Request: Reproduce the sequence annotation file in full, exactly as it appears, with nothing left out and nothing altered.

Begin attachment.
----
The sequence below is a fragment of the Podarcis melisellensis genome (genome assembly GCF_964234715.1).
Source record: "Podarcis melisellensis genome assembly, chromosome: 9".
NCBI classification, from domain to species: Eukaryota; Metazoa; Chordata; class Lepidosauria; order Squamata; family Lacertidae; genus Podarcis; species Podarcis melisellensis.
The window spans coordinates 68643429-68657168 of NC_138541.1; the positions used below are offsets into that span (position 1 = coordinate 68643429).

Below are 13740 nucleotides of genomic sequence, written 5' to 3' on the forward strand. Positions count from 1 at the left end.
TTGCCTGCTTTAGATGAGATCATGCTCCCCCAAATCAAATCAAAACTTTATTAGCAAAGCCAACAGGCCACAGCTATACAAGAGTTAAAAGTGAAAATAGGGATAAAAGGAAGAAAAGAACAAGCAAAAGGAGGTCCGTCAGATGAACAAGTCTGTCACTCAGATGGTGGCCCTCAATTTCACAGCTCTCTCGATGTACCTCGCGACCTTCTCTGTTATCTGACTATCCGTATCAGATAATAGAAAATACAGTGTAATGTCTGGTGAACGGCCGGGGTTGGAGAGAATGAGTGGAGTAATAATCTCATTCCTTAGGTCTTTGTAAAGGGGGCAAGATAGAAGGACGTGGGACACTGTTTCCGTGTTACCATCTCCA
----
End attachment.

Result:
The sequence below is a fragment of the Podarcis melisellensis genome (genome assembly GCF_964234715.1).
Source record: "Podarcis melisellensis genome assembly, chromosome: 9".
NCBI classification, from domain to species: Eukaryota; Metazoa; Chordata; class Lepidosauria; order Squamata; family Lacertidae; genus Podarcis; species Podarcis melisellensis.
The window spans coordinates 68643429-68657168 of NC_138541.1; the positions used below are offsets into that span (position 1 = coordinate 68643429).

Below are 13740 nucleotides of genomic sequence, written 5' to 3' on the forward strand. Positions count from 1 at the left end.
TTGCCTGCTTTAGATGAGATCATGCTCCCCCAAATCAAATCAAAACTTTATTAGCAAAGCCAACAGGCCACAGCTATACAAGAGTTAAAAGTGAAAATAGGGATAAAAGGAAGAAAAGAACAAGCAAAAGGAGGTCCGTCAGATGAACAAGTCTGTCACTCAGATGGTGGCCCTCAATTTCACAGCTCTCTCGATGTACCTCGCGACCTTCTCTGTTATCTGACTATCCGTATCAGATAATAGAAAATACAGTGTAATGTCTGGTGAACGGCCGGGGTTGGAGAGAATGAGTGGAGTAATAATCTCATTCCTTAGGTCTTTGTAAAGGGGGCAAGATAGAAGGACGTGGGACACTGTTTCCGTGTTACCATCTCCA